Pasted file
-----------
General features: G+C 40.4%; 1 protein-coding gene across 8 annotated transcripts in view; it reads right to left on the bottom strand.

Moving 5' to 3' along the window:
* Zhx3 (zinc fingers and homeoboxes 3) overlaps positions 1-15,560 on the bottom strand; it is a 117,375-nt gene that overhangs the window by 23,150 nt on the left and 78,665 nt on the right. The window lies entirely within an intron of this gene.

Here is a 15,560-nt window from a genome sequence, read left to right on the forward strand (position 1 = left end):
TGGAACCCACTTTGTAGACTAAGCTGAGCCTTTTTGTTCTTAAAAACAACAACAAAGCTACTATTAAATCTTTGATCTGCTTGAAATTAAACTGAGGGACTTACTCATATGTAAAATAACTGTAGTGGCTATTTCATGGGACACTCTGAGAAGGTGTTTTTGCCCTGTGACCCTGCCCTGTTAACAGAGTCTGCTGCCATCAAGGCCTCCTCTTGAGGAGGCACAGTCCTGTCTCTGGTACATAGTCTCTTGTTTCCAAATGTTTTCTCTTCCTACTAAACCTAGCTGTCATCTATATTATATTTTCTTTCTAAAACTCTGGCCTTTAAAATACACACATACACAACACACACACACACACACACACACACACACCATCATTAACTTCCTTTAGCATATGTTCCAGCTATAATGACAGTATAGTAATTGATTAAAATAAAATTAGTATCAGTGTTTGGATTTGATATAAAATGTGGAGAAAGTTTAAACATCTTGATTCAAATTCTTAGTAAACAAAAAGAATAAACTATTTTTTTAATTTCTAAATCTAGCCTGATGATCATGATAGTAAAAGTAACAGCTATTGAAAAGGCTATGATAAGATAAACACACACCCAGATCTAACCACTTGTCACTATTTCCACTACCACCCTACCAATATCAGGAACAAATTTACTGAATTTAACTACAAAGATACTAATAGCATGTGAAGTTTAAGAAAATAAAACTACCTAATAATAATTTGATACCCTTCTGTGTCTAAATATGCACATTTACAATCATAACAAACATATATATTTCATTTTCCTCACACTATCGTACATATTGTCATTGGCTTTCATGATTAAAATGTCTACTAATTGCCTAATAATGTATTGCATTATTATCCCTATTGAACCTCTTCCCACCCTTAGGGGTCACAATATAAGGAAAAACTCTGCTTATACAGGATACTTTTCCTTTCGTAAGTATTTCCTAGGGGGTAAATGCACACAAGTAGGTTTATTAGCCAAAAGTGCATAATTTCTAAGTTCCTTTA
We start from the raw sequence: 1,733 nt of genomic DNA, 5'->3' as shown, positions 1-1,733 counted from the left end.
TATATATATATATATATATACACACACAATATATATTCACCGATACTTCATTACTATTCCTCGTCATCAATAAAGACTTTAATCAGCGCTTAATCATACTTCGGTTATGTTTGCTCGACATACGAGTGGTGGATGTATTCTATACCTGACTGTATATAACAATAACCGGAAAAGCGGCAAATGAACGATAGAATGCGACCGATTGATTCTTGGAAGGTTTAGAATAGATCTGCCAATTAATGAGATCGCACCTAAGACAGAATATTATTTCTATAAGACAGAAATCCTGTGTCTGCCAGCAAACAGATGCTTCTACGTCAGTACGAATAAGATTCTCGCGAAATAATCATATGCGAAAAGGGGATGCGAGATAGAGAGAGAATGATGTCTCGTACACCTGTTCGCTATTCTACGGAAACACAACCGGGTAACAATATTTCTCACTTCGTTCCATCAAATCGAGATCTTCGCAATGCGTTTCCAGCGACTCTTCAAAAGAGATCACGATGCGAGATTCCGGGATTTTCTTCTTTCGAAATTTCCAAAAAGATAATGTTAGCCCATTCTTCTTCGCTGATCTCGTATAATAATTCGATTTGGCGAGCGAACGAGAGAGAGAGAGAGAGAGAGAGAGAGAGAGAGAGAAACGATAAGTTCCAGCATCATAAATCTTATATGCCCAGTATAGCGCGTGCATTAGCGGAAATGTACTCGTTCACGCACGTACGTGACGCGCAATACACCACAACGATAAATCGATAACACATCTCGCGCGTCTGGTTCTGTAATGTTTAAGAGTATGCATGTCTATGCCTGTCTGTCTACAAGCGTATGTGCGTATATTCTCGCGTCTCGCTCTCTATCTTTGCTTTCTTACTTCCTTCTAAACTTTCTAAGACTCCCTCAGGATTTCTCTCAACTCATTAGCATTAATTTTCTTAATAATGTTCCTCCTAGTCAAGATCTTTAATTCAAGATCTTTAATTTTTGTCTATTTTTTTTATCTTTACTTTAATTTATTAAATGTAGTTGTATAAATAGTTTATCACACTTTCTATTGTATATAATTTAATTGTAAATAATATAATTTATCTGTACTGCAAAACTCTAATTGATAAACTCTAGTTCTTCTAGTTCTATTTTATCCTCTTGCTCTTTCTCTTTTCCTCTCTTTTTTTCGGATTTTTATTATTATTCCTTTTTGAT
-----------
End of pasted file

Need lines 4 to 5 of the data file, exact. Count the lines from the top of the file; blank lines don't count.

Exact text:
Here is a 15,560-nt window from a genome sequence, read left to right on the forward strand (position 1 = left end):
TGGAACCCACTTTGTAGACTAAGCTGAGCCTTTTTGTTCTTAAAAACAACAACAAAGCTACTATTAAATCTTTGATCTGCTTGAAATTAAACTGAGGGACTTACTCATATGTAAAATAACTGTAGTGGCTATTTCATGGGACACTCTGAGAAGGTGTTTTTGCCCTGTGACCCTGCCCTGTTAACAGAGTCTGCTGCCATCAAGGCCTCCTCTTGAGGAGGCACAGTCCTGTCTCTGGTACATAGTCTCTTGTTTCCAAATGTTTTCTCTTCCTACTAAACCTAGCTGTCATCTATATTATATTTTCTTTCTAAAACTCTGGCCTTTAAAATACACACATACACAACACACACACACACACACACACACACACACCATCATTAACTTCCTTTAGCATATGTTCCAGCTATAATGACAGTATAGTAATTGATTAAAATAAAATTAGTATCAGTGTTTGGATTTGATATAAAATGTGGAGAAAGTTTAAACATCTTGATTCAAATTCTTAGTAAACAAAAAGAATAAACTATTTTTTTAATTTCTAAATCTAGCCTGATGATCATGATAGTAAAAGTAACAGCTATTGAAAAGGCTATGATAAGATAAACACACACCCAGATCTAACCACTTGTCACTATTTCCACTACCACCCTACCAATATCAGGAACAAATTTACTGAATTTAACTACAAAGATACTAATAGCATGTGAAGTTTAAGAAAATAAAACTACCTAATAATAATTTGATACCCTTCTGTGTCTAAATATGCACATTTACAATCATAACAAACATATATATTTCATTTTCCTCACACTATCGTACATATTGTCATTGGCTTTCATGATTAAAATGTCTACTAATTGCCTAATAATGTATTGCATTATTATCCCTATTGAACCTCTTCCCACCCTTAGGGGTCACAATATAAGGAAAAACTCTGCTTATACAGGATACTTTTCCTTTCGTAAGTATTTCCTAGGGGGTAAATGCACACAAGTAGGTTTATTAGCCAAAAGTGCATAATTTCTAAGTTCCTTTA